Philippine Party List Image Article Nicolas & de Vega Law Offices

This article talks about the Philippine party-list system, its composition, parameters and the method of computing the allocated number of seats.

The Party-List System

Republic Act No. 7941, otherwise known as the Party-List System Act, defines the party-list system as a mechanism of proportional representation in the election of representatives to the House of Representatives from national, regional and sectoral parties or organizations or coalitions thereof registered with the Commission on Elections (“COMELEC”). Thus, there are two (2) kinds of representatives which a person may vote for namely: a district representative (for his legislative district) and a party-list group (which has no geographical limitation).

Any organized group of persons may register as a party, organization or coalition for purposes of the party-list system by filing with the COMELEC not later than ninety (90) days before the election a petition verified by its president or secretary stating its desire to participate in the party-list system as a national, regional or sectoral party or organization or a coalition of such parties or organizations, attaching thereto its constitution, by-laws, platform or program of government, list of officers, coalition agreement and other relevant information as the COMELEC may require (RA 7941, Sec. 5).

Parameters of The Party-List System

In the case of Atong Paglaum, Inc. vs. Comelec (G.R. No. 203766, 02 April 2013), the Supreme Court laid down the following parameters:

1. Three different groups may participate in the party-list system: (1) national parties or organizations, (2) regional parties or organizations, and (3) sectoral parties or organizations.

2. National parties or organizations and regional parties or organizations do not need to organize along sectoral lines and do not need to represent any “marginalized and underrepresented” sector.

3. Political parties can participate in party-list elections provided they register under the party-list system and do not field candidates in legislative district elections. A political party, whether major or not, that fields candidates in legislative district elections can participate in party-list elections only through its sectoral wing that can separately register under the party-list system. The sectoral wing is by itself an independent sectoral party, and is linked to a political party through a coalition.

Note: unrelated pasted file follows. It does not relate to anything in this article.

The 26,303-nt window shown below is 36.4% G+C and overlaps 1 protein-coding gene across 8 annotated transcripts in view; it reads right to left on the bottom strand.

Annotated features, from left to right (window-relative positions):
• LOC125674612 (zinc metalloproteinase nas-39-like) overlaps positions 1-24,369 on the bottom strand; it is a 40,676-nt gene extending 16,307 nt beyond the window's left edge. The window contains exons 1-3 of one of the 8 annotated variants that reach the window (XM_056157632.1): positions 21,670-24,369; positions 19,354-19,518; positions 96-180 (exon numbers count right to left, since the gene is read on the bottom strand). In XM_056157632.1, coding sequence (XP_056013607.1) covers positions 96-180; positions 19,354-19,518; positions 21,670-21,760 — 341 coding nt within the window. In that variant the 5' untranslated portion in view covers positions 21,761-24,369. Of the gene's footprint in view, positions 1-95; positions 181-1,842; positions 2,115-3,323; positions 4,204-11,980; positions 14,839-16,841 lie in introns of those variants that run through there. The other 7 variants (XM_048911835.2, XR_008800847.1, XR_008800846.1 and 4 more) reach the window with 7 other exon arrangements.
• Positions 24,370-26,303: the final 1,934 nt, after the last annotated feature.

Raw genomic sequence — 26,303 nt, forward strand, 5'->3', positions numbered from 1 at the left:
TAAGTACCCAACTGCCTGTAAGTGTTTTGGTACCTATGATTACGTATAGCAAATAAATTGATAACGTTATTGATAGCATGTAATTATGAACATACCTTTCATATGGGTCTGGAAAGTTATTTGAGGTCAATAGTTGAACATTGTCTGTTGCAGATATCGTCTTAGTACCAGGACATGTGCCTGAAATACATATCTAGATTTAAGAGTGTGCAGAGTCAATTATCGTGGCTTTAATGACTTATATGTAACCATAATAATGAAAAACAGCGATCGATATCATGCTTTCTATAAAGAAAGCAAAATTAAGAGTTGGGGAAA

4. Sectoral parties or organizations may either be “marginalized and underrepresented” or lacking in “well-defined political constituencies.” It is enough that their principal advocacy pertains to the special interest and concerns of their sector. The sectors that are “marginalized and underrepresented” include labor, peasant, fisherfolk, urban poor, indigenous cultural communities, handicapped, veterans, and overseas workers. The sectors that lack “well-defined political constituencies” include professionals, the elderly, women, and the youth.

5. A majority of the members of sectoral parties or organizations that represent the “marginalized and underrepresented” must belong to the “marginalized and underrepresented” sector they represent. Similarly, a majority of the members of sectoral parties or organizations that lack “well-defined political constituencies” must belong to the sector they represent. The nominees of sectoral parties or organizations that represent the “marginalized and underrepresented,” or that represent those who lack “well-defined political constituencies,” either must belong to their respective sectors, or must have a track record of advocacy for their respective sectors. The nominees of national and regional parties or organizations must be bona-fide members of such parties or organizations.

6. National, regional, and sectoral parties or organizations shall not be disqualified if some of their nominees are disqualified, provided that they have at least one nominee who remains qualified.

Computation of the Number of Seats of the Party-List

The party-list representatives shall constitute twenty per centum of the total number of representatives including those under the party list (1987 Constitution, Art. VI Sec. 5(2). The party-list garnering at least two percent (2%) of the total votes cast for the party-list system shall be entitled to one (1) seat each.  Anent the second round of seat allocation, two steps will be observed.  As held in BANAT vs. Comelec (G.R. No. 179271, 21 April 2009), first, the percentage is multiplied by the remaining available seats (difference between the maximum reserved seats under the party-list system and the guaranteed seats to the two-percenters). The whole integer of the product of the percentage and of the remaining available seats corresponds to a party’s share in the remaining available seats. Second, one seat to each of the parties next in rank shall be assigned until all available seats are completely distributed. Finally, a three-seat cap is imposed such that a party-list cannot hold more than three (3) seats.

About Nicolas and De Vega Law Offices

If you want to learn more on how to file a certificate of candidacy for Philippine elections, file an election protest or simply need assistance Philippine election law matters, we can help you. Nicolas and de Vega Law Offices is a full-service law firm in the Philippines.  You may visit us at the 16th Flr., Suite 1607 AIC Burgundy Empire Tower, ADB Ave., Ortigas Center, 1605 Pasig City, Metro Manila, Philippines.  You may also call us at +632 84706126, +632 84706130, +632 84016392 or e-mail us at info@ndvlaw.com. Visit our website https://ndvlaw.com.

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